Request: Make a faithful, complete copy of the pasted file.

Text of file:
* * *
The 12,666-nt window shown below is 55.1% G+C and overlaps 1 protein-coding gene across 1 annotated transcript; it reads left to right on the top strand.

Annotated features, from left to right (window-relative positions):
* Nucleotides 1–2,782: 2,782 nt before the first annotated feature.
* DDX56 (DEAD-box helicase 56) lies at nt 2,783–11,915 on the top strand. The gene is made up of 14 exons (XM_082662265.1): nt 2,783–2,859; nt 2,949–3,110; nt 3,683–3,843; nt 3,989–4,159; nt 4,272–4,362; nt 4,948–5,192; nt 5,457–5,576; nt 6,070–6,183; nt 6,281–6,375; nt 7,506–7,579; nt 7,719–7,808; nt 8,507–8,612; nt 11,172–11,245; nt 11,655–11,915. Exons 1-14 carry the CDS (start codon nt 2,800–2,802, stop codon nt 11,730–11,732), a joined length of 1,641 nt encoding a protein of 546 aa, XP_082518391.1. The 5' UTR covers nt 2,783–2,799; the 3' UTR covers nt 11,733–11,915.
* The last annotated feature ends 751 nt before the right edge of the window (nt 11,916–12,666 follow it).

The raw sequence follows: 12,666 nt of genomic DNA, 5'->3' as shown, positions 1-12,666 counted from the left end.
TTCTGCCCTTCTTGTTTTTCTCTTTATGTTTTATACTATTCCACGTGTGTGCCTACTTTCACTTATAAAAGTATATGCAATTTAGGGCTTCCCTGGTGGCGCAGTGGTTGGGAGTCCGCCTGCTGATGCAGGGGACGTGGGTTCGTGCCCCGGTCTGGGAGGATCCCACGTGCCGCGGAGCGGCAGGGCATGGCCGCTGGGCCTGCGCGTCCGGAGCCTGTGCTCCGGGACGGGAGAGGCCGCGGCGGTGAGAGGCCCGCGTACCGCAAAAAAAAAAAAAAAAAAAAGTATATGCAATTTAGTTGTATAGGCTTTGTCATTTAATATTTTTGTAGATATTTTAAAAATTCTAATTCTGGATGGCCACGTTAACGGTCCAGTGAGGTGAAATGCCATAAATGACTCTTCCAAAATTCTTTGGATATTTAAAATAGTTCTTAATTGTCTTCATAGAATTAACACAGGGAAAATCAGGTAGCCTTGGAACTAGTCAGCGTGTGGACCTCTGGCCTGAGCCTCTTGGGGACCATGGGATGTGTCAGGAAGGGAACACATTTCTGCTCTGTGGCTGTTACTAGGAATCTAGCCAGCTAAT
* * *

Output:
The 12,666-nt window shown below is 55.1% G+C and overlaps 1 protein-coding gene across 1 annotated transcript; it reads left to right on the top strand.

Annotated features, from left to right (window-relative positions):
* Nucleotides 1–2,782: 2,782 nt before the first annotated feature.
* DDX56 (DEAD-box helicase 56) lies at nt 2,783–11,915 on the top strand. The gene is made up of 14 exons (XM_082662265.1): nt 2,783–2,859; nt 2,949–3,110; nt 3,683–3,843; nt 3,989–4,159; nt 4,272–4,362; nt 4,948–5,192; nt 5,457–5,576; nt 6,070–6,183; nt 6,281–6,375; nt 7,506–7,579; nt 7,719–7,808; nt 8,507–8,612; nt 11,172–11,245; nt 11,655–11,915. Exons 1-14 carry the CDS (start codon nt 2,800–2,802, stop codon nt 11,730–11,732), a joined length of 1,641 nt encoding a protein of 546 aa, XP_082518391.1. The 5' UTR covers nt 2,783–2,799; the 3' UTR covers nt 11,733–11,915.
* The last annotated feature ends 751 nt before the right edge of the window (nt 11,916–12,666 follow it).

The raw sequence follows: 12,666 nt of genomic DNA, 5'->3' as shown, positions 1-12,666 counted from the left end.
TTCTGCCCTTCTTGTTTTTCTCTTTATGTTTTATACTATTCCACGTGTGTGCCTACTTTCACTTATAAAAGTATATGCAATTTAGGGCTTCCCTGGTGGCGCAGTGGTTGGGAGTCCGCCTGCTGATGCAGGGGACGTGGGTTCGTGCCCCGGTCTGGGAGGATCCCACGTGCCGCGGAGCGGCAGGGCATGGCCGCTGGGCCTGCGCGTCCGGAGCCTGTGCTCCGGGACGGGAGAGGCCGCGGCGGTGAGAGGCCCGCGTACCGCAAAAAAAAAAAAAAAAAAAAGTATATGCAATTTAGTTGTATAGGCTTTGTCATTTAATATTTTTGTAGATATTTTAAAAATTCTAATTCTGGATGGCCACGTTAACGGTCCAGTGAGGTGAAATGCCATAAATGACTCTTCCAAAATTCTTTGGATATTTAAAATAGTTCTTAATTGTCTTCATAGAATTAACACAGGGAAAATCAGGTAGCCTTGGAACTAGTCAGCGTGTGGACCTCTGGCCTGAGCCTCTTGGGGACCATGGGATGTGTCAGGAAGGGAACACATTTCTGCTCTGTGGCTGTTACTAGGAATCTAGCCAGCTAAT